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postgraduate thesis: Fluorescence-based metalloproteomic strategy for metallodrug-protein interaction : mining protein targets of metallo-antimicrobial drugs

TitleFluorescence-based metalloproteomic strategy for metallodrug-protein interaction : mining protein targets of metallo-antimicrobial drugs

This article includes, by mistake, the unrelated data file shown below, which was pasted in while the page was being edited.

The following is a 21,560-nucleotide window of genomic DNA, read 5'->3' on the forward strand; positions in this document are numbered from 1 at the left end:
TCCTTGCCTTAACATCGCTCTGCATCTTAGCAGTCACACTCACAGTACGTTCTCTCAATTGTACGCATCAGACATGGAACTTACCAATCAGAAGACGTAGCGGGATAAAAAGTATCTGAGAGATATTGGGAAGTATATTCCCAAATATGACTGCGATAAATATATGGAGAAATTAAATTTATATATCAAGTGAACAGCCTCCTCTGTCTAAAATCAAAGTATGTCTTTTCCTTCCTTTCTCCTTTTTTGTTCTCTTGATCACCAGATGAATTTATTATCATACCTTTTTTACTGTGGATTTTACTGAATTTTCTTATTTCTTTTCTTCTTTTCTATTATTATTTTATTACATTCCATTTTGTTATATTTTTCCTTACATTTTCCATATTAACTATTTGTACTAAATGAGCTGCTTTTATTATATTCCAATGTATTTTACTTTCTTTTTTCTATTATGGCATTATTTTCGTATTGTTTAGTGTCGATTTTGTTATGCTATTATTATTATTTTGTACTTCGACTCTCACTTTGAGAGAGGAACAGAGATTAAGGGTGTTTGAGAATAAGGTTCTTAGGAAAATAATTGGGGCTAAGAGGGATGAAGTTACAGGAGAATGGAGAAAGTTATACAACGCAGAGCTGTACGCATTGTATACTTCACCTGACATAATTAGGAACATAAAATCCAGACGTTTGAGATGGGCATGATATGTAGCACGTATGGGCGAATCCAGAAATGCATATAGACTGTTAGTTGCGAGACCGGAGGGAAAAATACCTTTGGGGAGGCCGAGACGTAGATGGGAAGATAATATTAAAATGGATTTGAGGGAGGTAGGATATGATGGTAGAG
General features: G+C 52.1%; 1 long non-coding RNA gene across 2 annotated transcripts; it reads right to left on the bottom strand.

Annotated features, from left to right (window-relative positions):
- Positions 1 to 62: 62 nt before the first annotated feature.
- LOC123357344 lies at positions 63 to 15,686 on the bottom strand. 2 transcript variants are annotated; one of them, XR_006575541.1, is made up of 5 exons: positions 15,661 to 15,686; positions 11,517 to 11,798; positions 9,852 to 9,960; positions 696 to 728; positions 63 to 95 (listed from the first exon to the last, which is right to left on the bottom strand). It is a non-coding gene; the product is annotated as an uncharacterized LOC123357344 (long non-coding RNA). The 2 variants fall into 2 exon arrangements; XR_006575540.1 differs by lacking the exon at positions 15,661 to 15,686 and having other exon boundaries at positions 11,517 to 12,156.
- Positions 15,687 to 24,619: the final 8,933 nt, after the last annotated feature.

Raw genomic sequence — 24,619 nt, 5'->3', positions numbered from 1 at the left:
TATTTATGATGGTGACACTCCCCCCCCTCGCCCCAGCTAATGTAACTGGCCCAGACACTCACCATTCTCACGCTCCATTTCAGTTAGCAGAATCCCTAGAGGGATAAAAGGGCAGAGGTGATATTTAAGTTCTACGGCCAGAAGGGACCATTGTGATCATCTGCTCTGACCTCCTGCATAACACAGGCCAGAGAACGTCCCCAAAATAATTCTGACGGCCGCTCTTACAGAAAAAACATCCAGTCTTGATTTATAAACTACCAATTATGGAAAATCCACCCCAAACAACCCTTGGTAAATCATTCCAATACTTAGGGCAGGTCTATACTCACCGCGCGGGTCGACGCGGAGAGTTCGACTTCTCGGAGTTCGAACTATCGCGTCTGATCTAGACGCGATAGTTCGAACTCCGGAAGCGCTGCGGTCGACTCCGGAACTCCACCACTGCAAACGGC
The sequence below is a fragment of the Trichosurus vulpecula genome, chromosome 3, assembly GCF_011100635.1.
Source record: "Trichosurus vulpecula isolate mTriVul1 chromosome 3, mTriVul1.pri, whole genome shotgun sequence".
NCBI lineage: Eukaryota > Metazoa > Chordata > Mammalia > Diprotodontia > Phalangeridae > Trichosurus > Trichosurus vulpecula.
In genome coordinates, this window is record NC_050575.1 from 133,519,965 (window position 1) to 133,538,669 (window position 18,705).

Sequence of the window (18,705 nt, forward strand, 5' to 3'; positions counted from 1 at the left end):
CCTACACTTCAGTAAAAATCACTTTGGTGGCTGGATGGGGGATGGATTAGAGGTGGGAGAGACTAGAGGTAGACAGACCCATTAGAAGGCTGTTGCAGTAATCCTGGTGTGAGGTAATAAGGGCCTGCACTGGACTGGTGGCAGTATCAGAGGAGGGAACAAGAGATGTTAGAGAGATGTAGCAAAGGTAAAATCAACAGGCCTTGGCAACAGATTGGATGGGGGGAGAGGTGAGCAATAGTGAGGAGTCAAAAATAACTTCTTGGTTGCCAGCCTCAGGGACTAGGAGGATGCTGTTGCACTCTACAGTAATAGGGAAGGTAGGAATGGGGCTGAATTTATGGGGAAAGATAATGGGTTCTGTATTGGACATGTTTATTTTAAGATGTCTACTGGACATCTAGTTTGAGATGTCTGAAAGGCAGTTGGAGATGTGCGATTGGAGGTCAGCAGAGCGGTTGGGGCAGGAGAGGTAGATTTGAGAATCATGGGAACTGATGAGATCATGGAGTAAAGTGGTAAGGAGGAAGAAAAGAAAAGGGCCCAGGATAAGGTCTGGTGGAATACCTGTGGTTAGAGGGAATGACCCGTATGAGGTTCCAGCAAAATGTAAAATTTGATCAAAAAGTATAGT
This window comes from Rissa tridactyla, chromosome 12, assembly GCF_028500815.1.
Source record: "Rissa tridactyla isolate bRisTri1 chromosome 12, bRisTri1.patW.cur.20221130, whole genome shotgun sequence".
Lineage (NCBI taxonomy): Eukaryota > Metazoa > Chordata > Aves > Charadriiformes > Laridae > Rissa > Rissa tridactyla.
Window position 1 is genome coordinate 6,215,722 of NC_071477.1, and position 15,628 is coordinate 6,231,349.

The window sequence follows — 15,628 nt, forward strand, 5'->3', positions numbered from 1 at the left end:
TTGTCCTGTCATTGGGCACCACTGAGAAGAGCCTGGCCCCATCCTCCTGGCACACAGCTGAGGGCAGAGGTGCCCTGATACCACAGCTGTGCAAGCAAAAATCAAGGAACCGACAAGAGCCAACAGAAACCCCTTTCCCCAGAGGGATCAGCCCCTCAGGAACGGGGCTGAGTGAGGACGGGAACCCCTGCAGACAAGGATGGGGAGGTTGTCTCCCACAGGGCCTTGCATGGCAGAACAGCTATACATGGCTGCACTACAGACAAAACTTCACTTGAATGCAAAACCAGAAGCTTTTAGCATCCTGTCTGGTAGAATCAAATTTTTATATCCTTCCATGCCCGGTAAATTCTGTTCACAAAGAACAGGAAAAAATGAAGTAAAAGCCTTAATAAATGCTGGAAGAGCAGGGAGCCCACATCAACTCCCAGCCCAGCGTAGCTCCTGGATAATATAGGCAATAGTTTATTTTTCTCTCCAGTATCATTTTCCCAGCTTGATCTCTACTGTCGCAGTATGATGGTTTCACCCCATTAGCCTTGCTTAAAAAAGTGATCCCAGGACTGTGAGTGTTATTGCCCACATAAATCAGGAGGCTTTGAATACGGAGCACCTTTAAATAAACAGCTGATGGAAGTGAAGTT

Authors
Issue Date2015
PublisherThe University of Hong Kong (Pokfulam, Hong Kong)
Citation
Chang, Y. [張苑茵]. (2015). Fluorescence-based metalloproteomic strategy for metallodrug-protein interaction : mining protein targets of metallo-antimicrobial drugs. (Thesis). University of Hong Kong, Pokfulam, Hong Kong SAR. Retrieved from http://dx.doi.org/10.5353/th_b5736675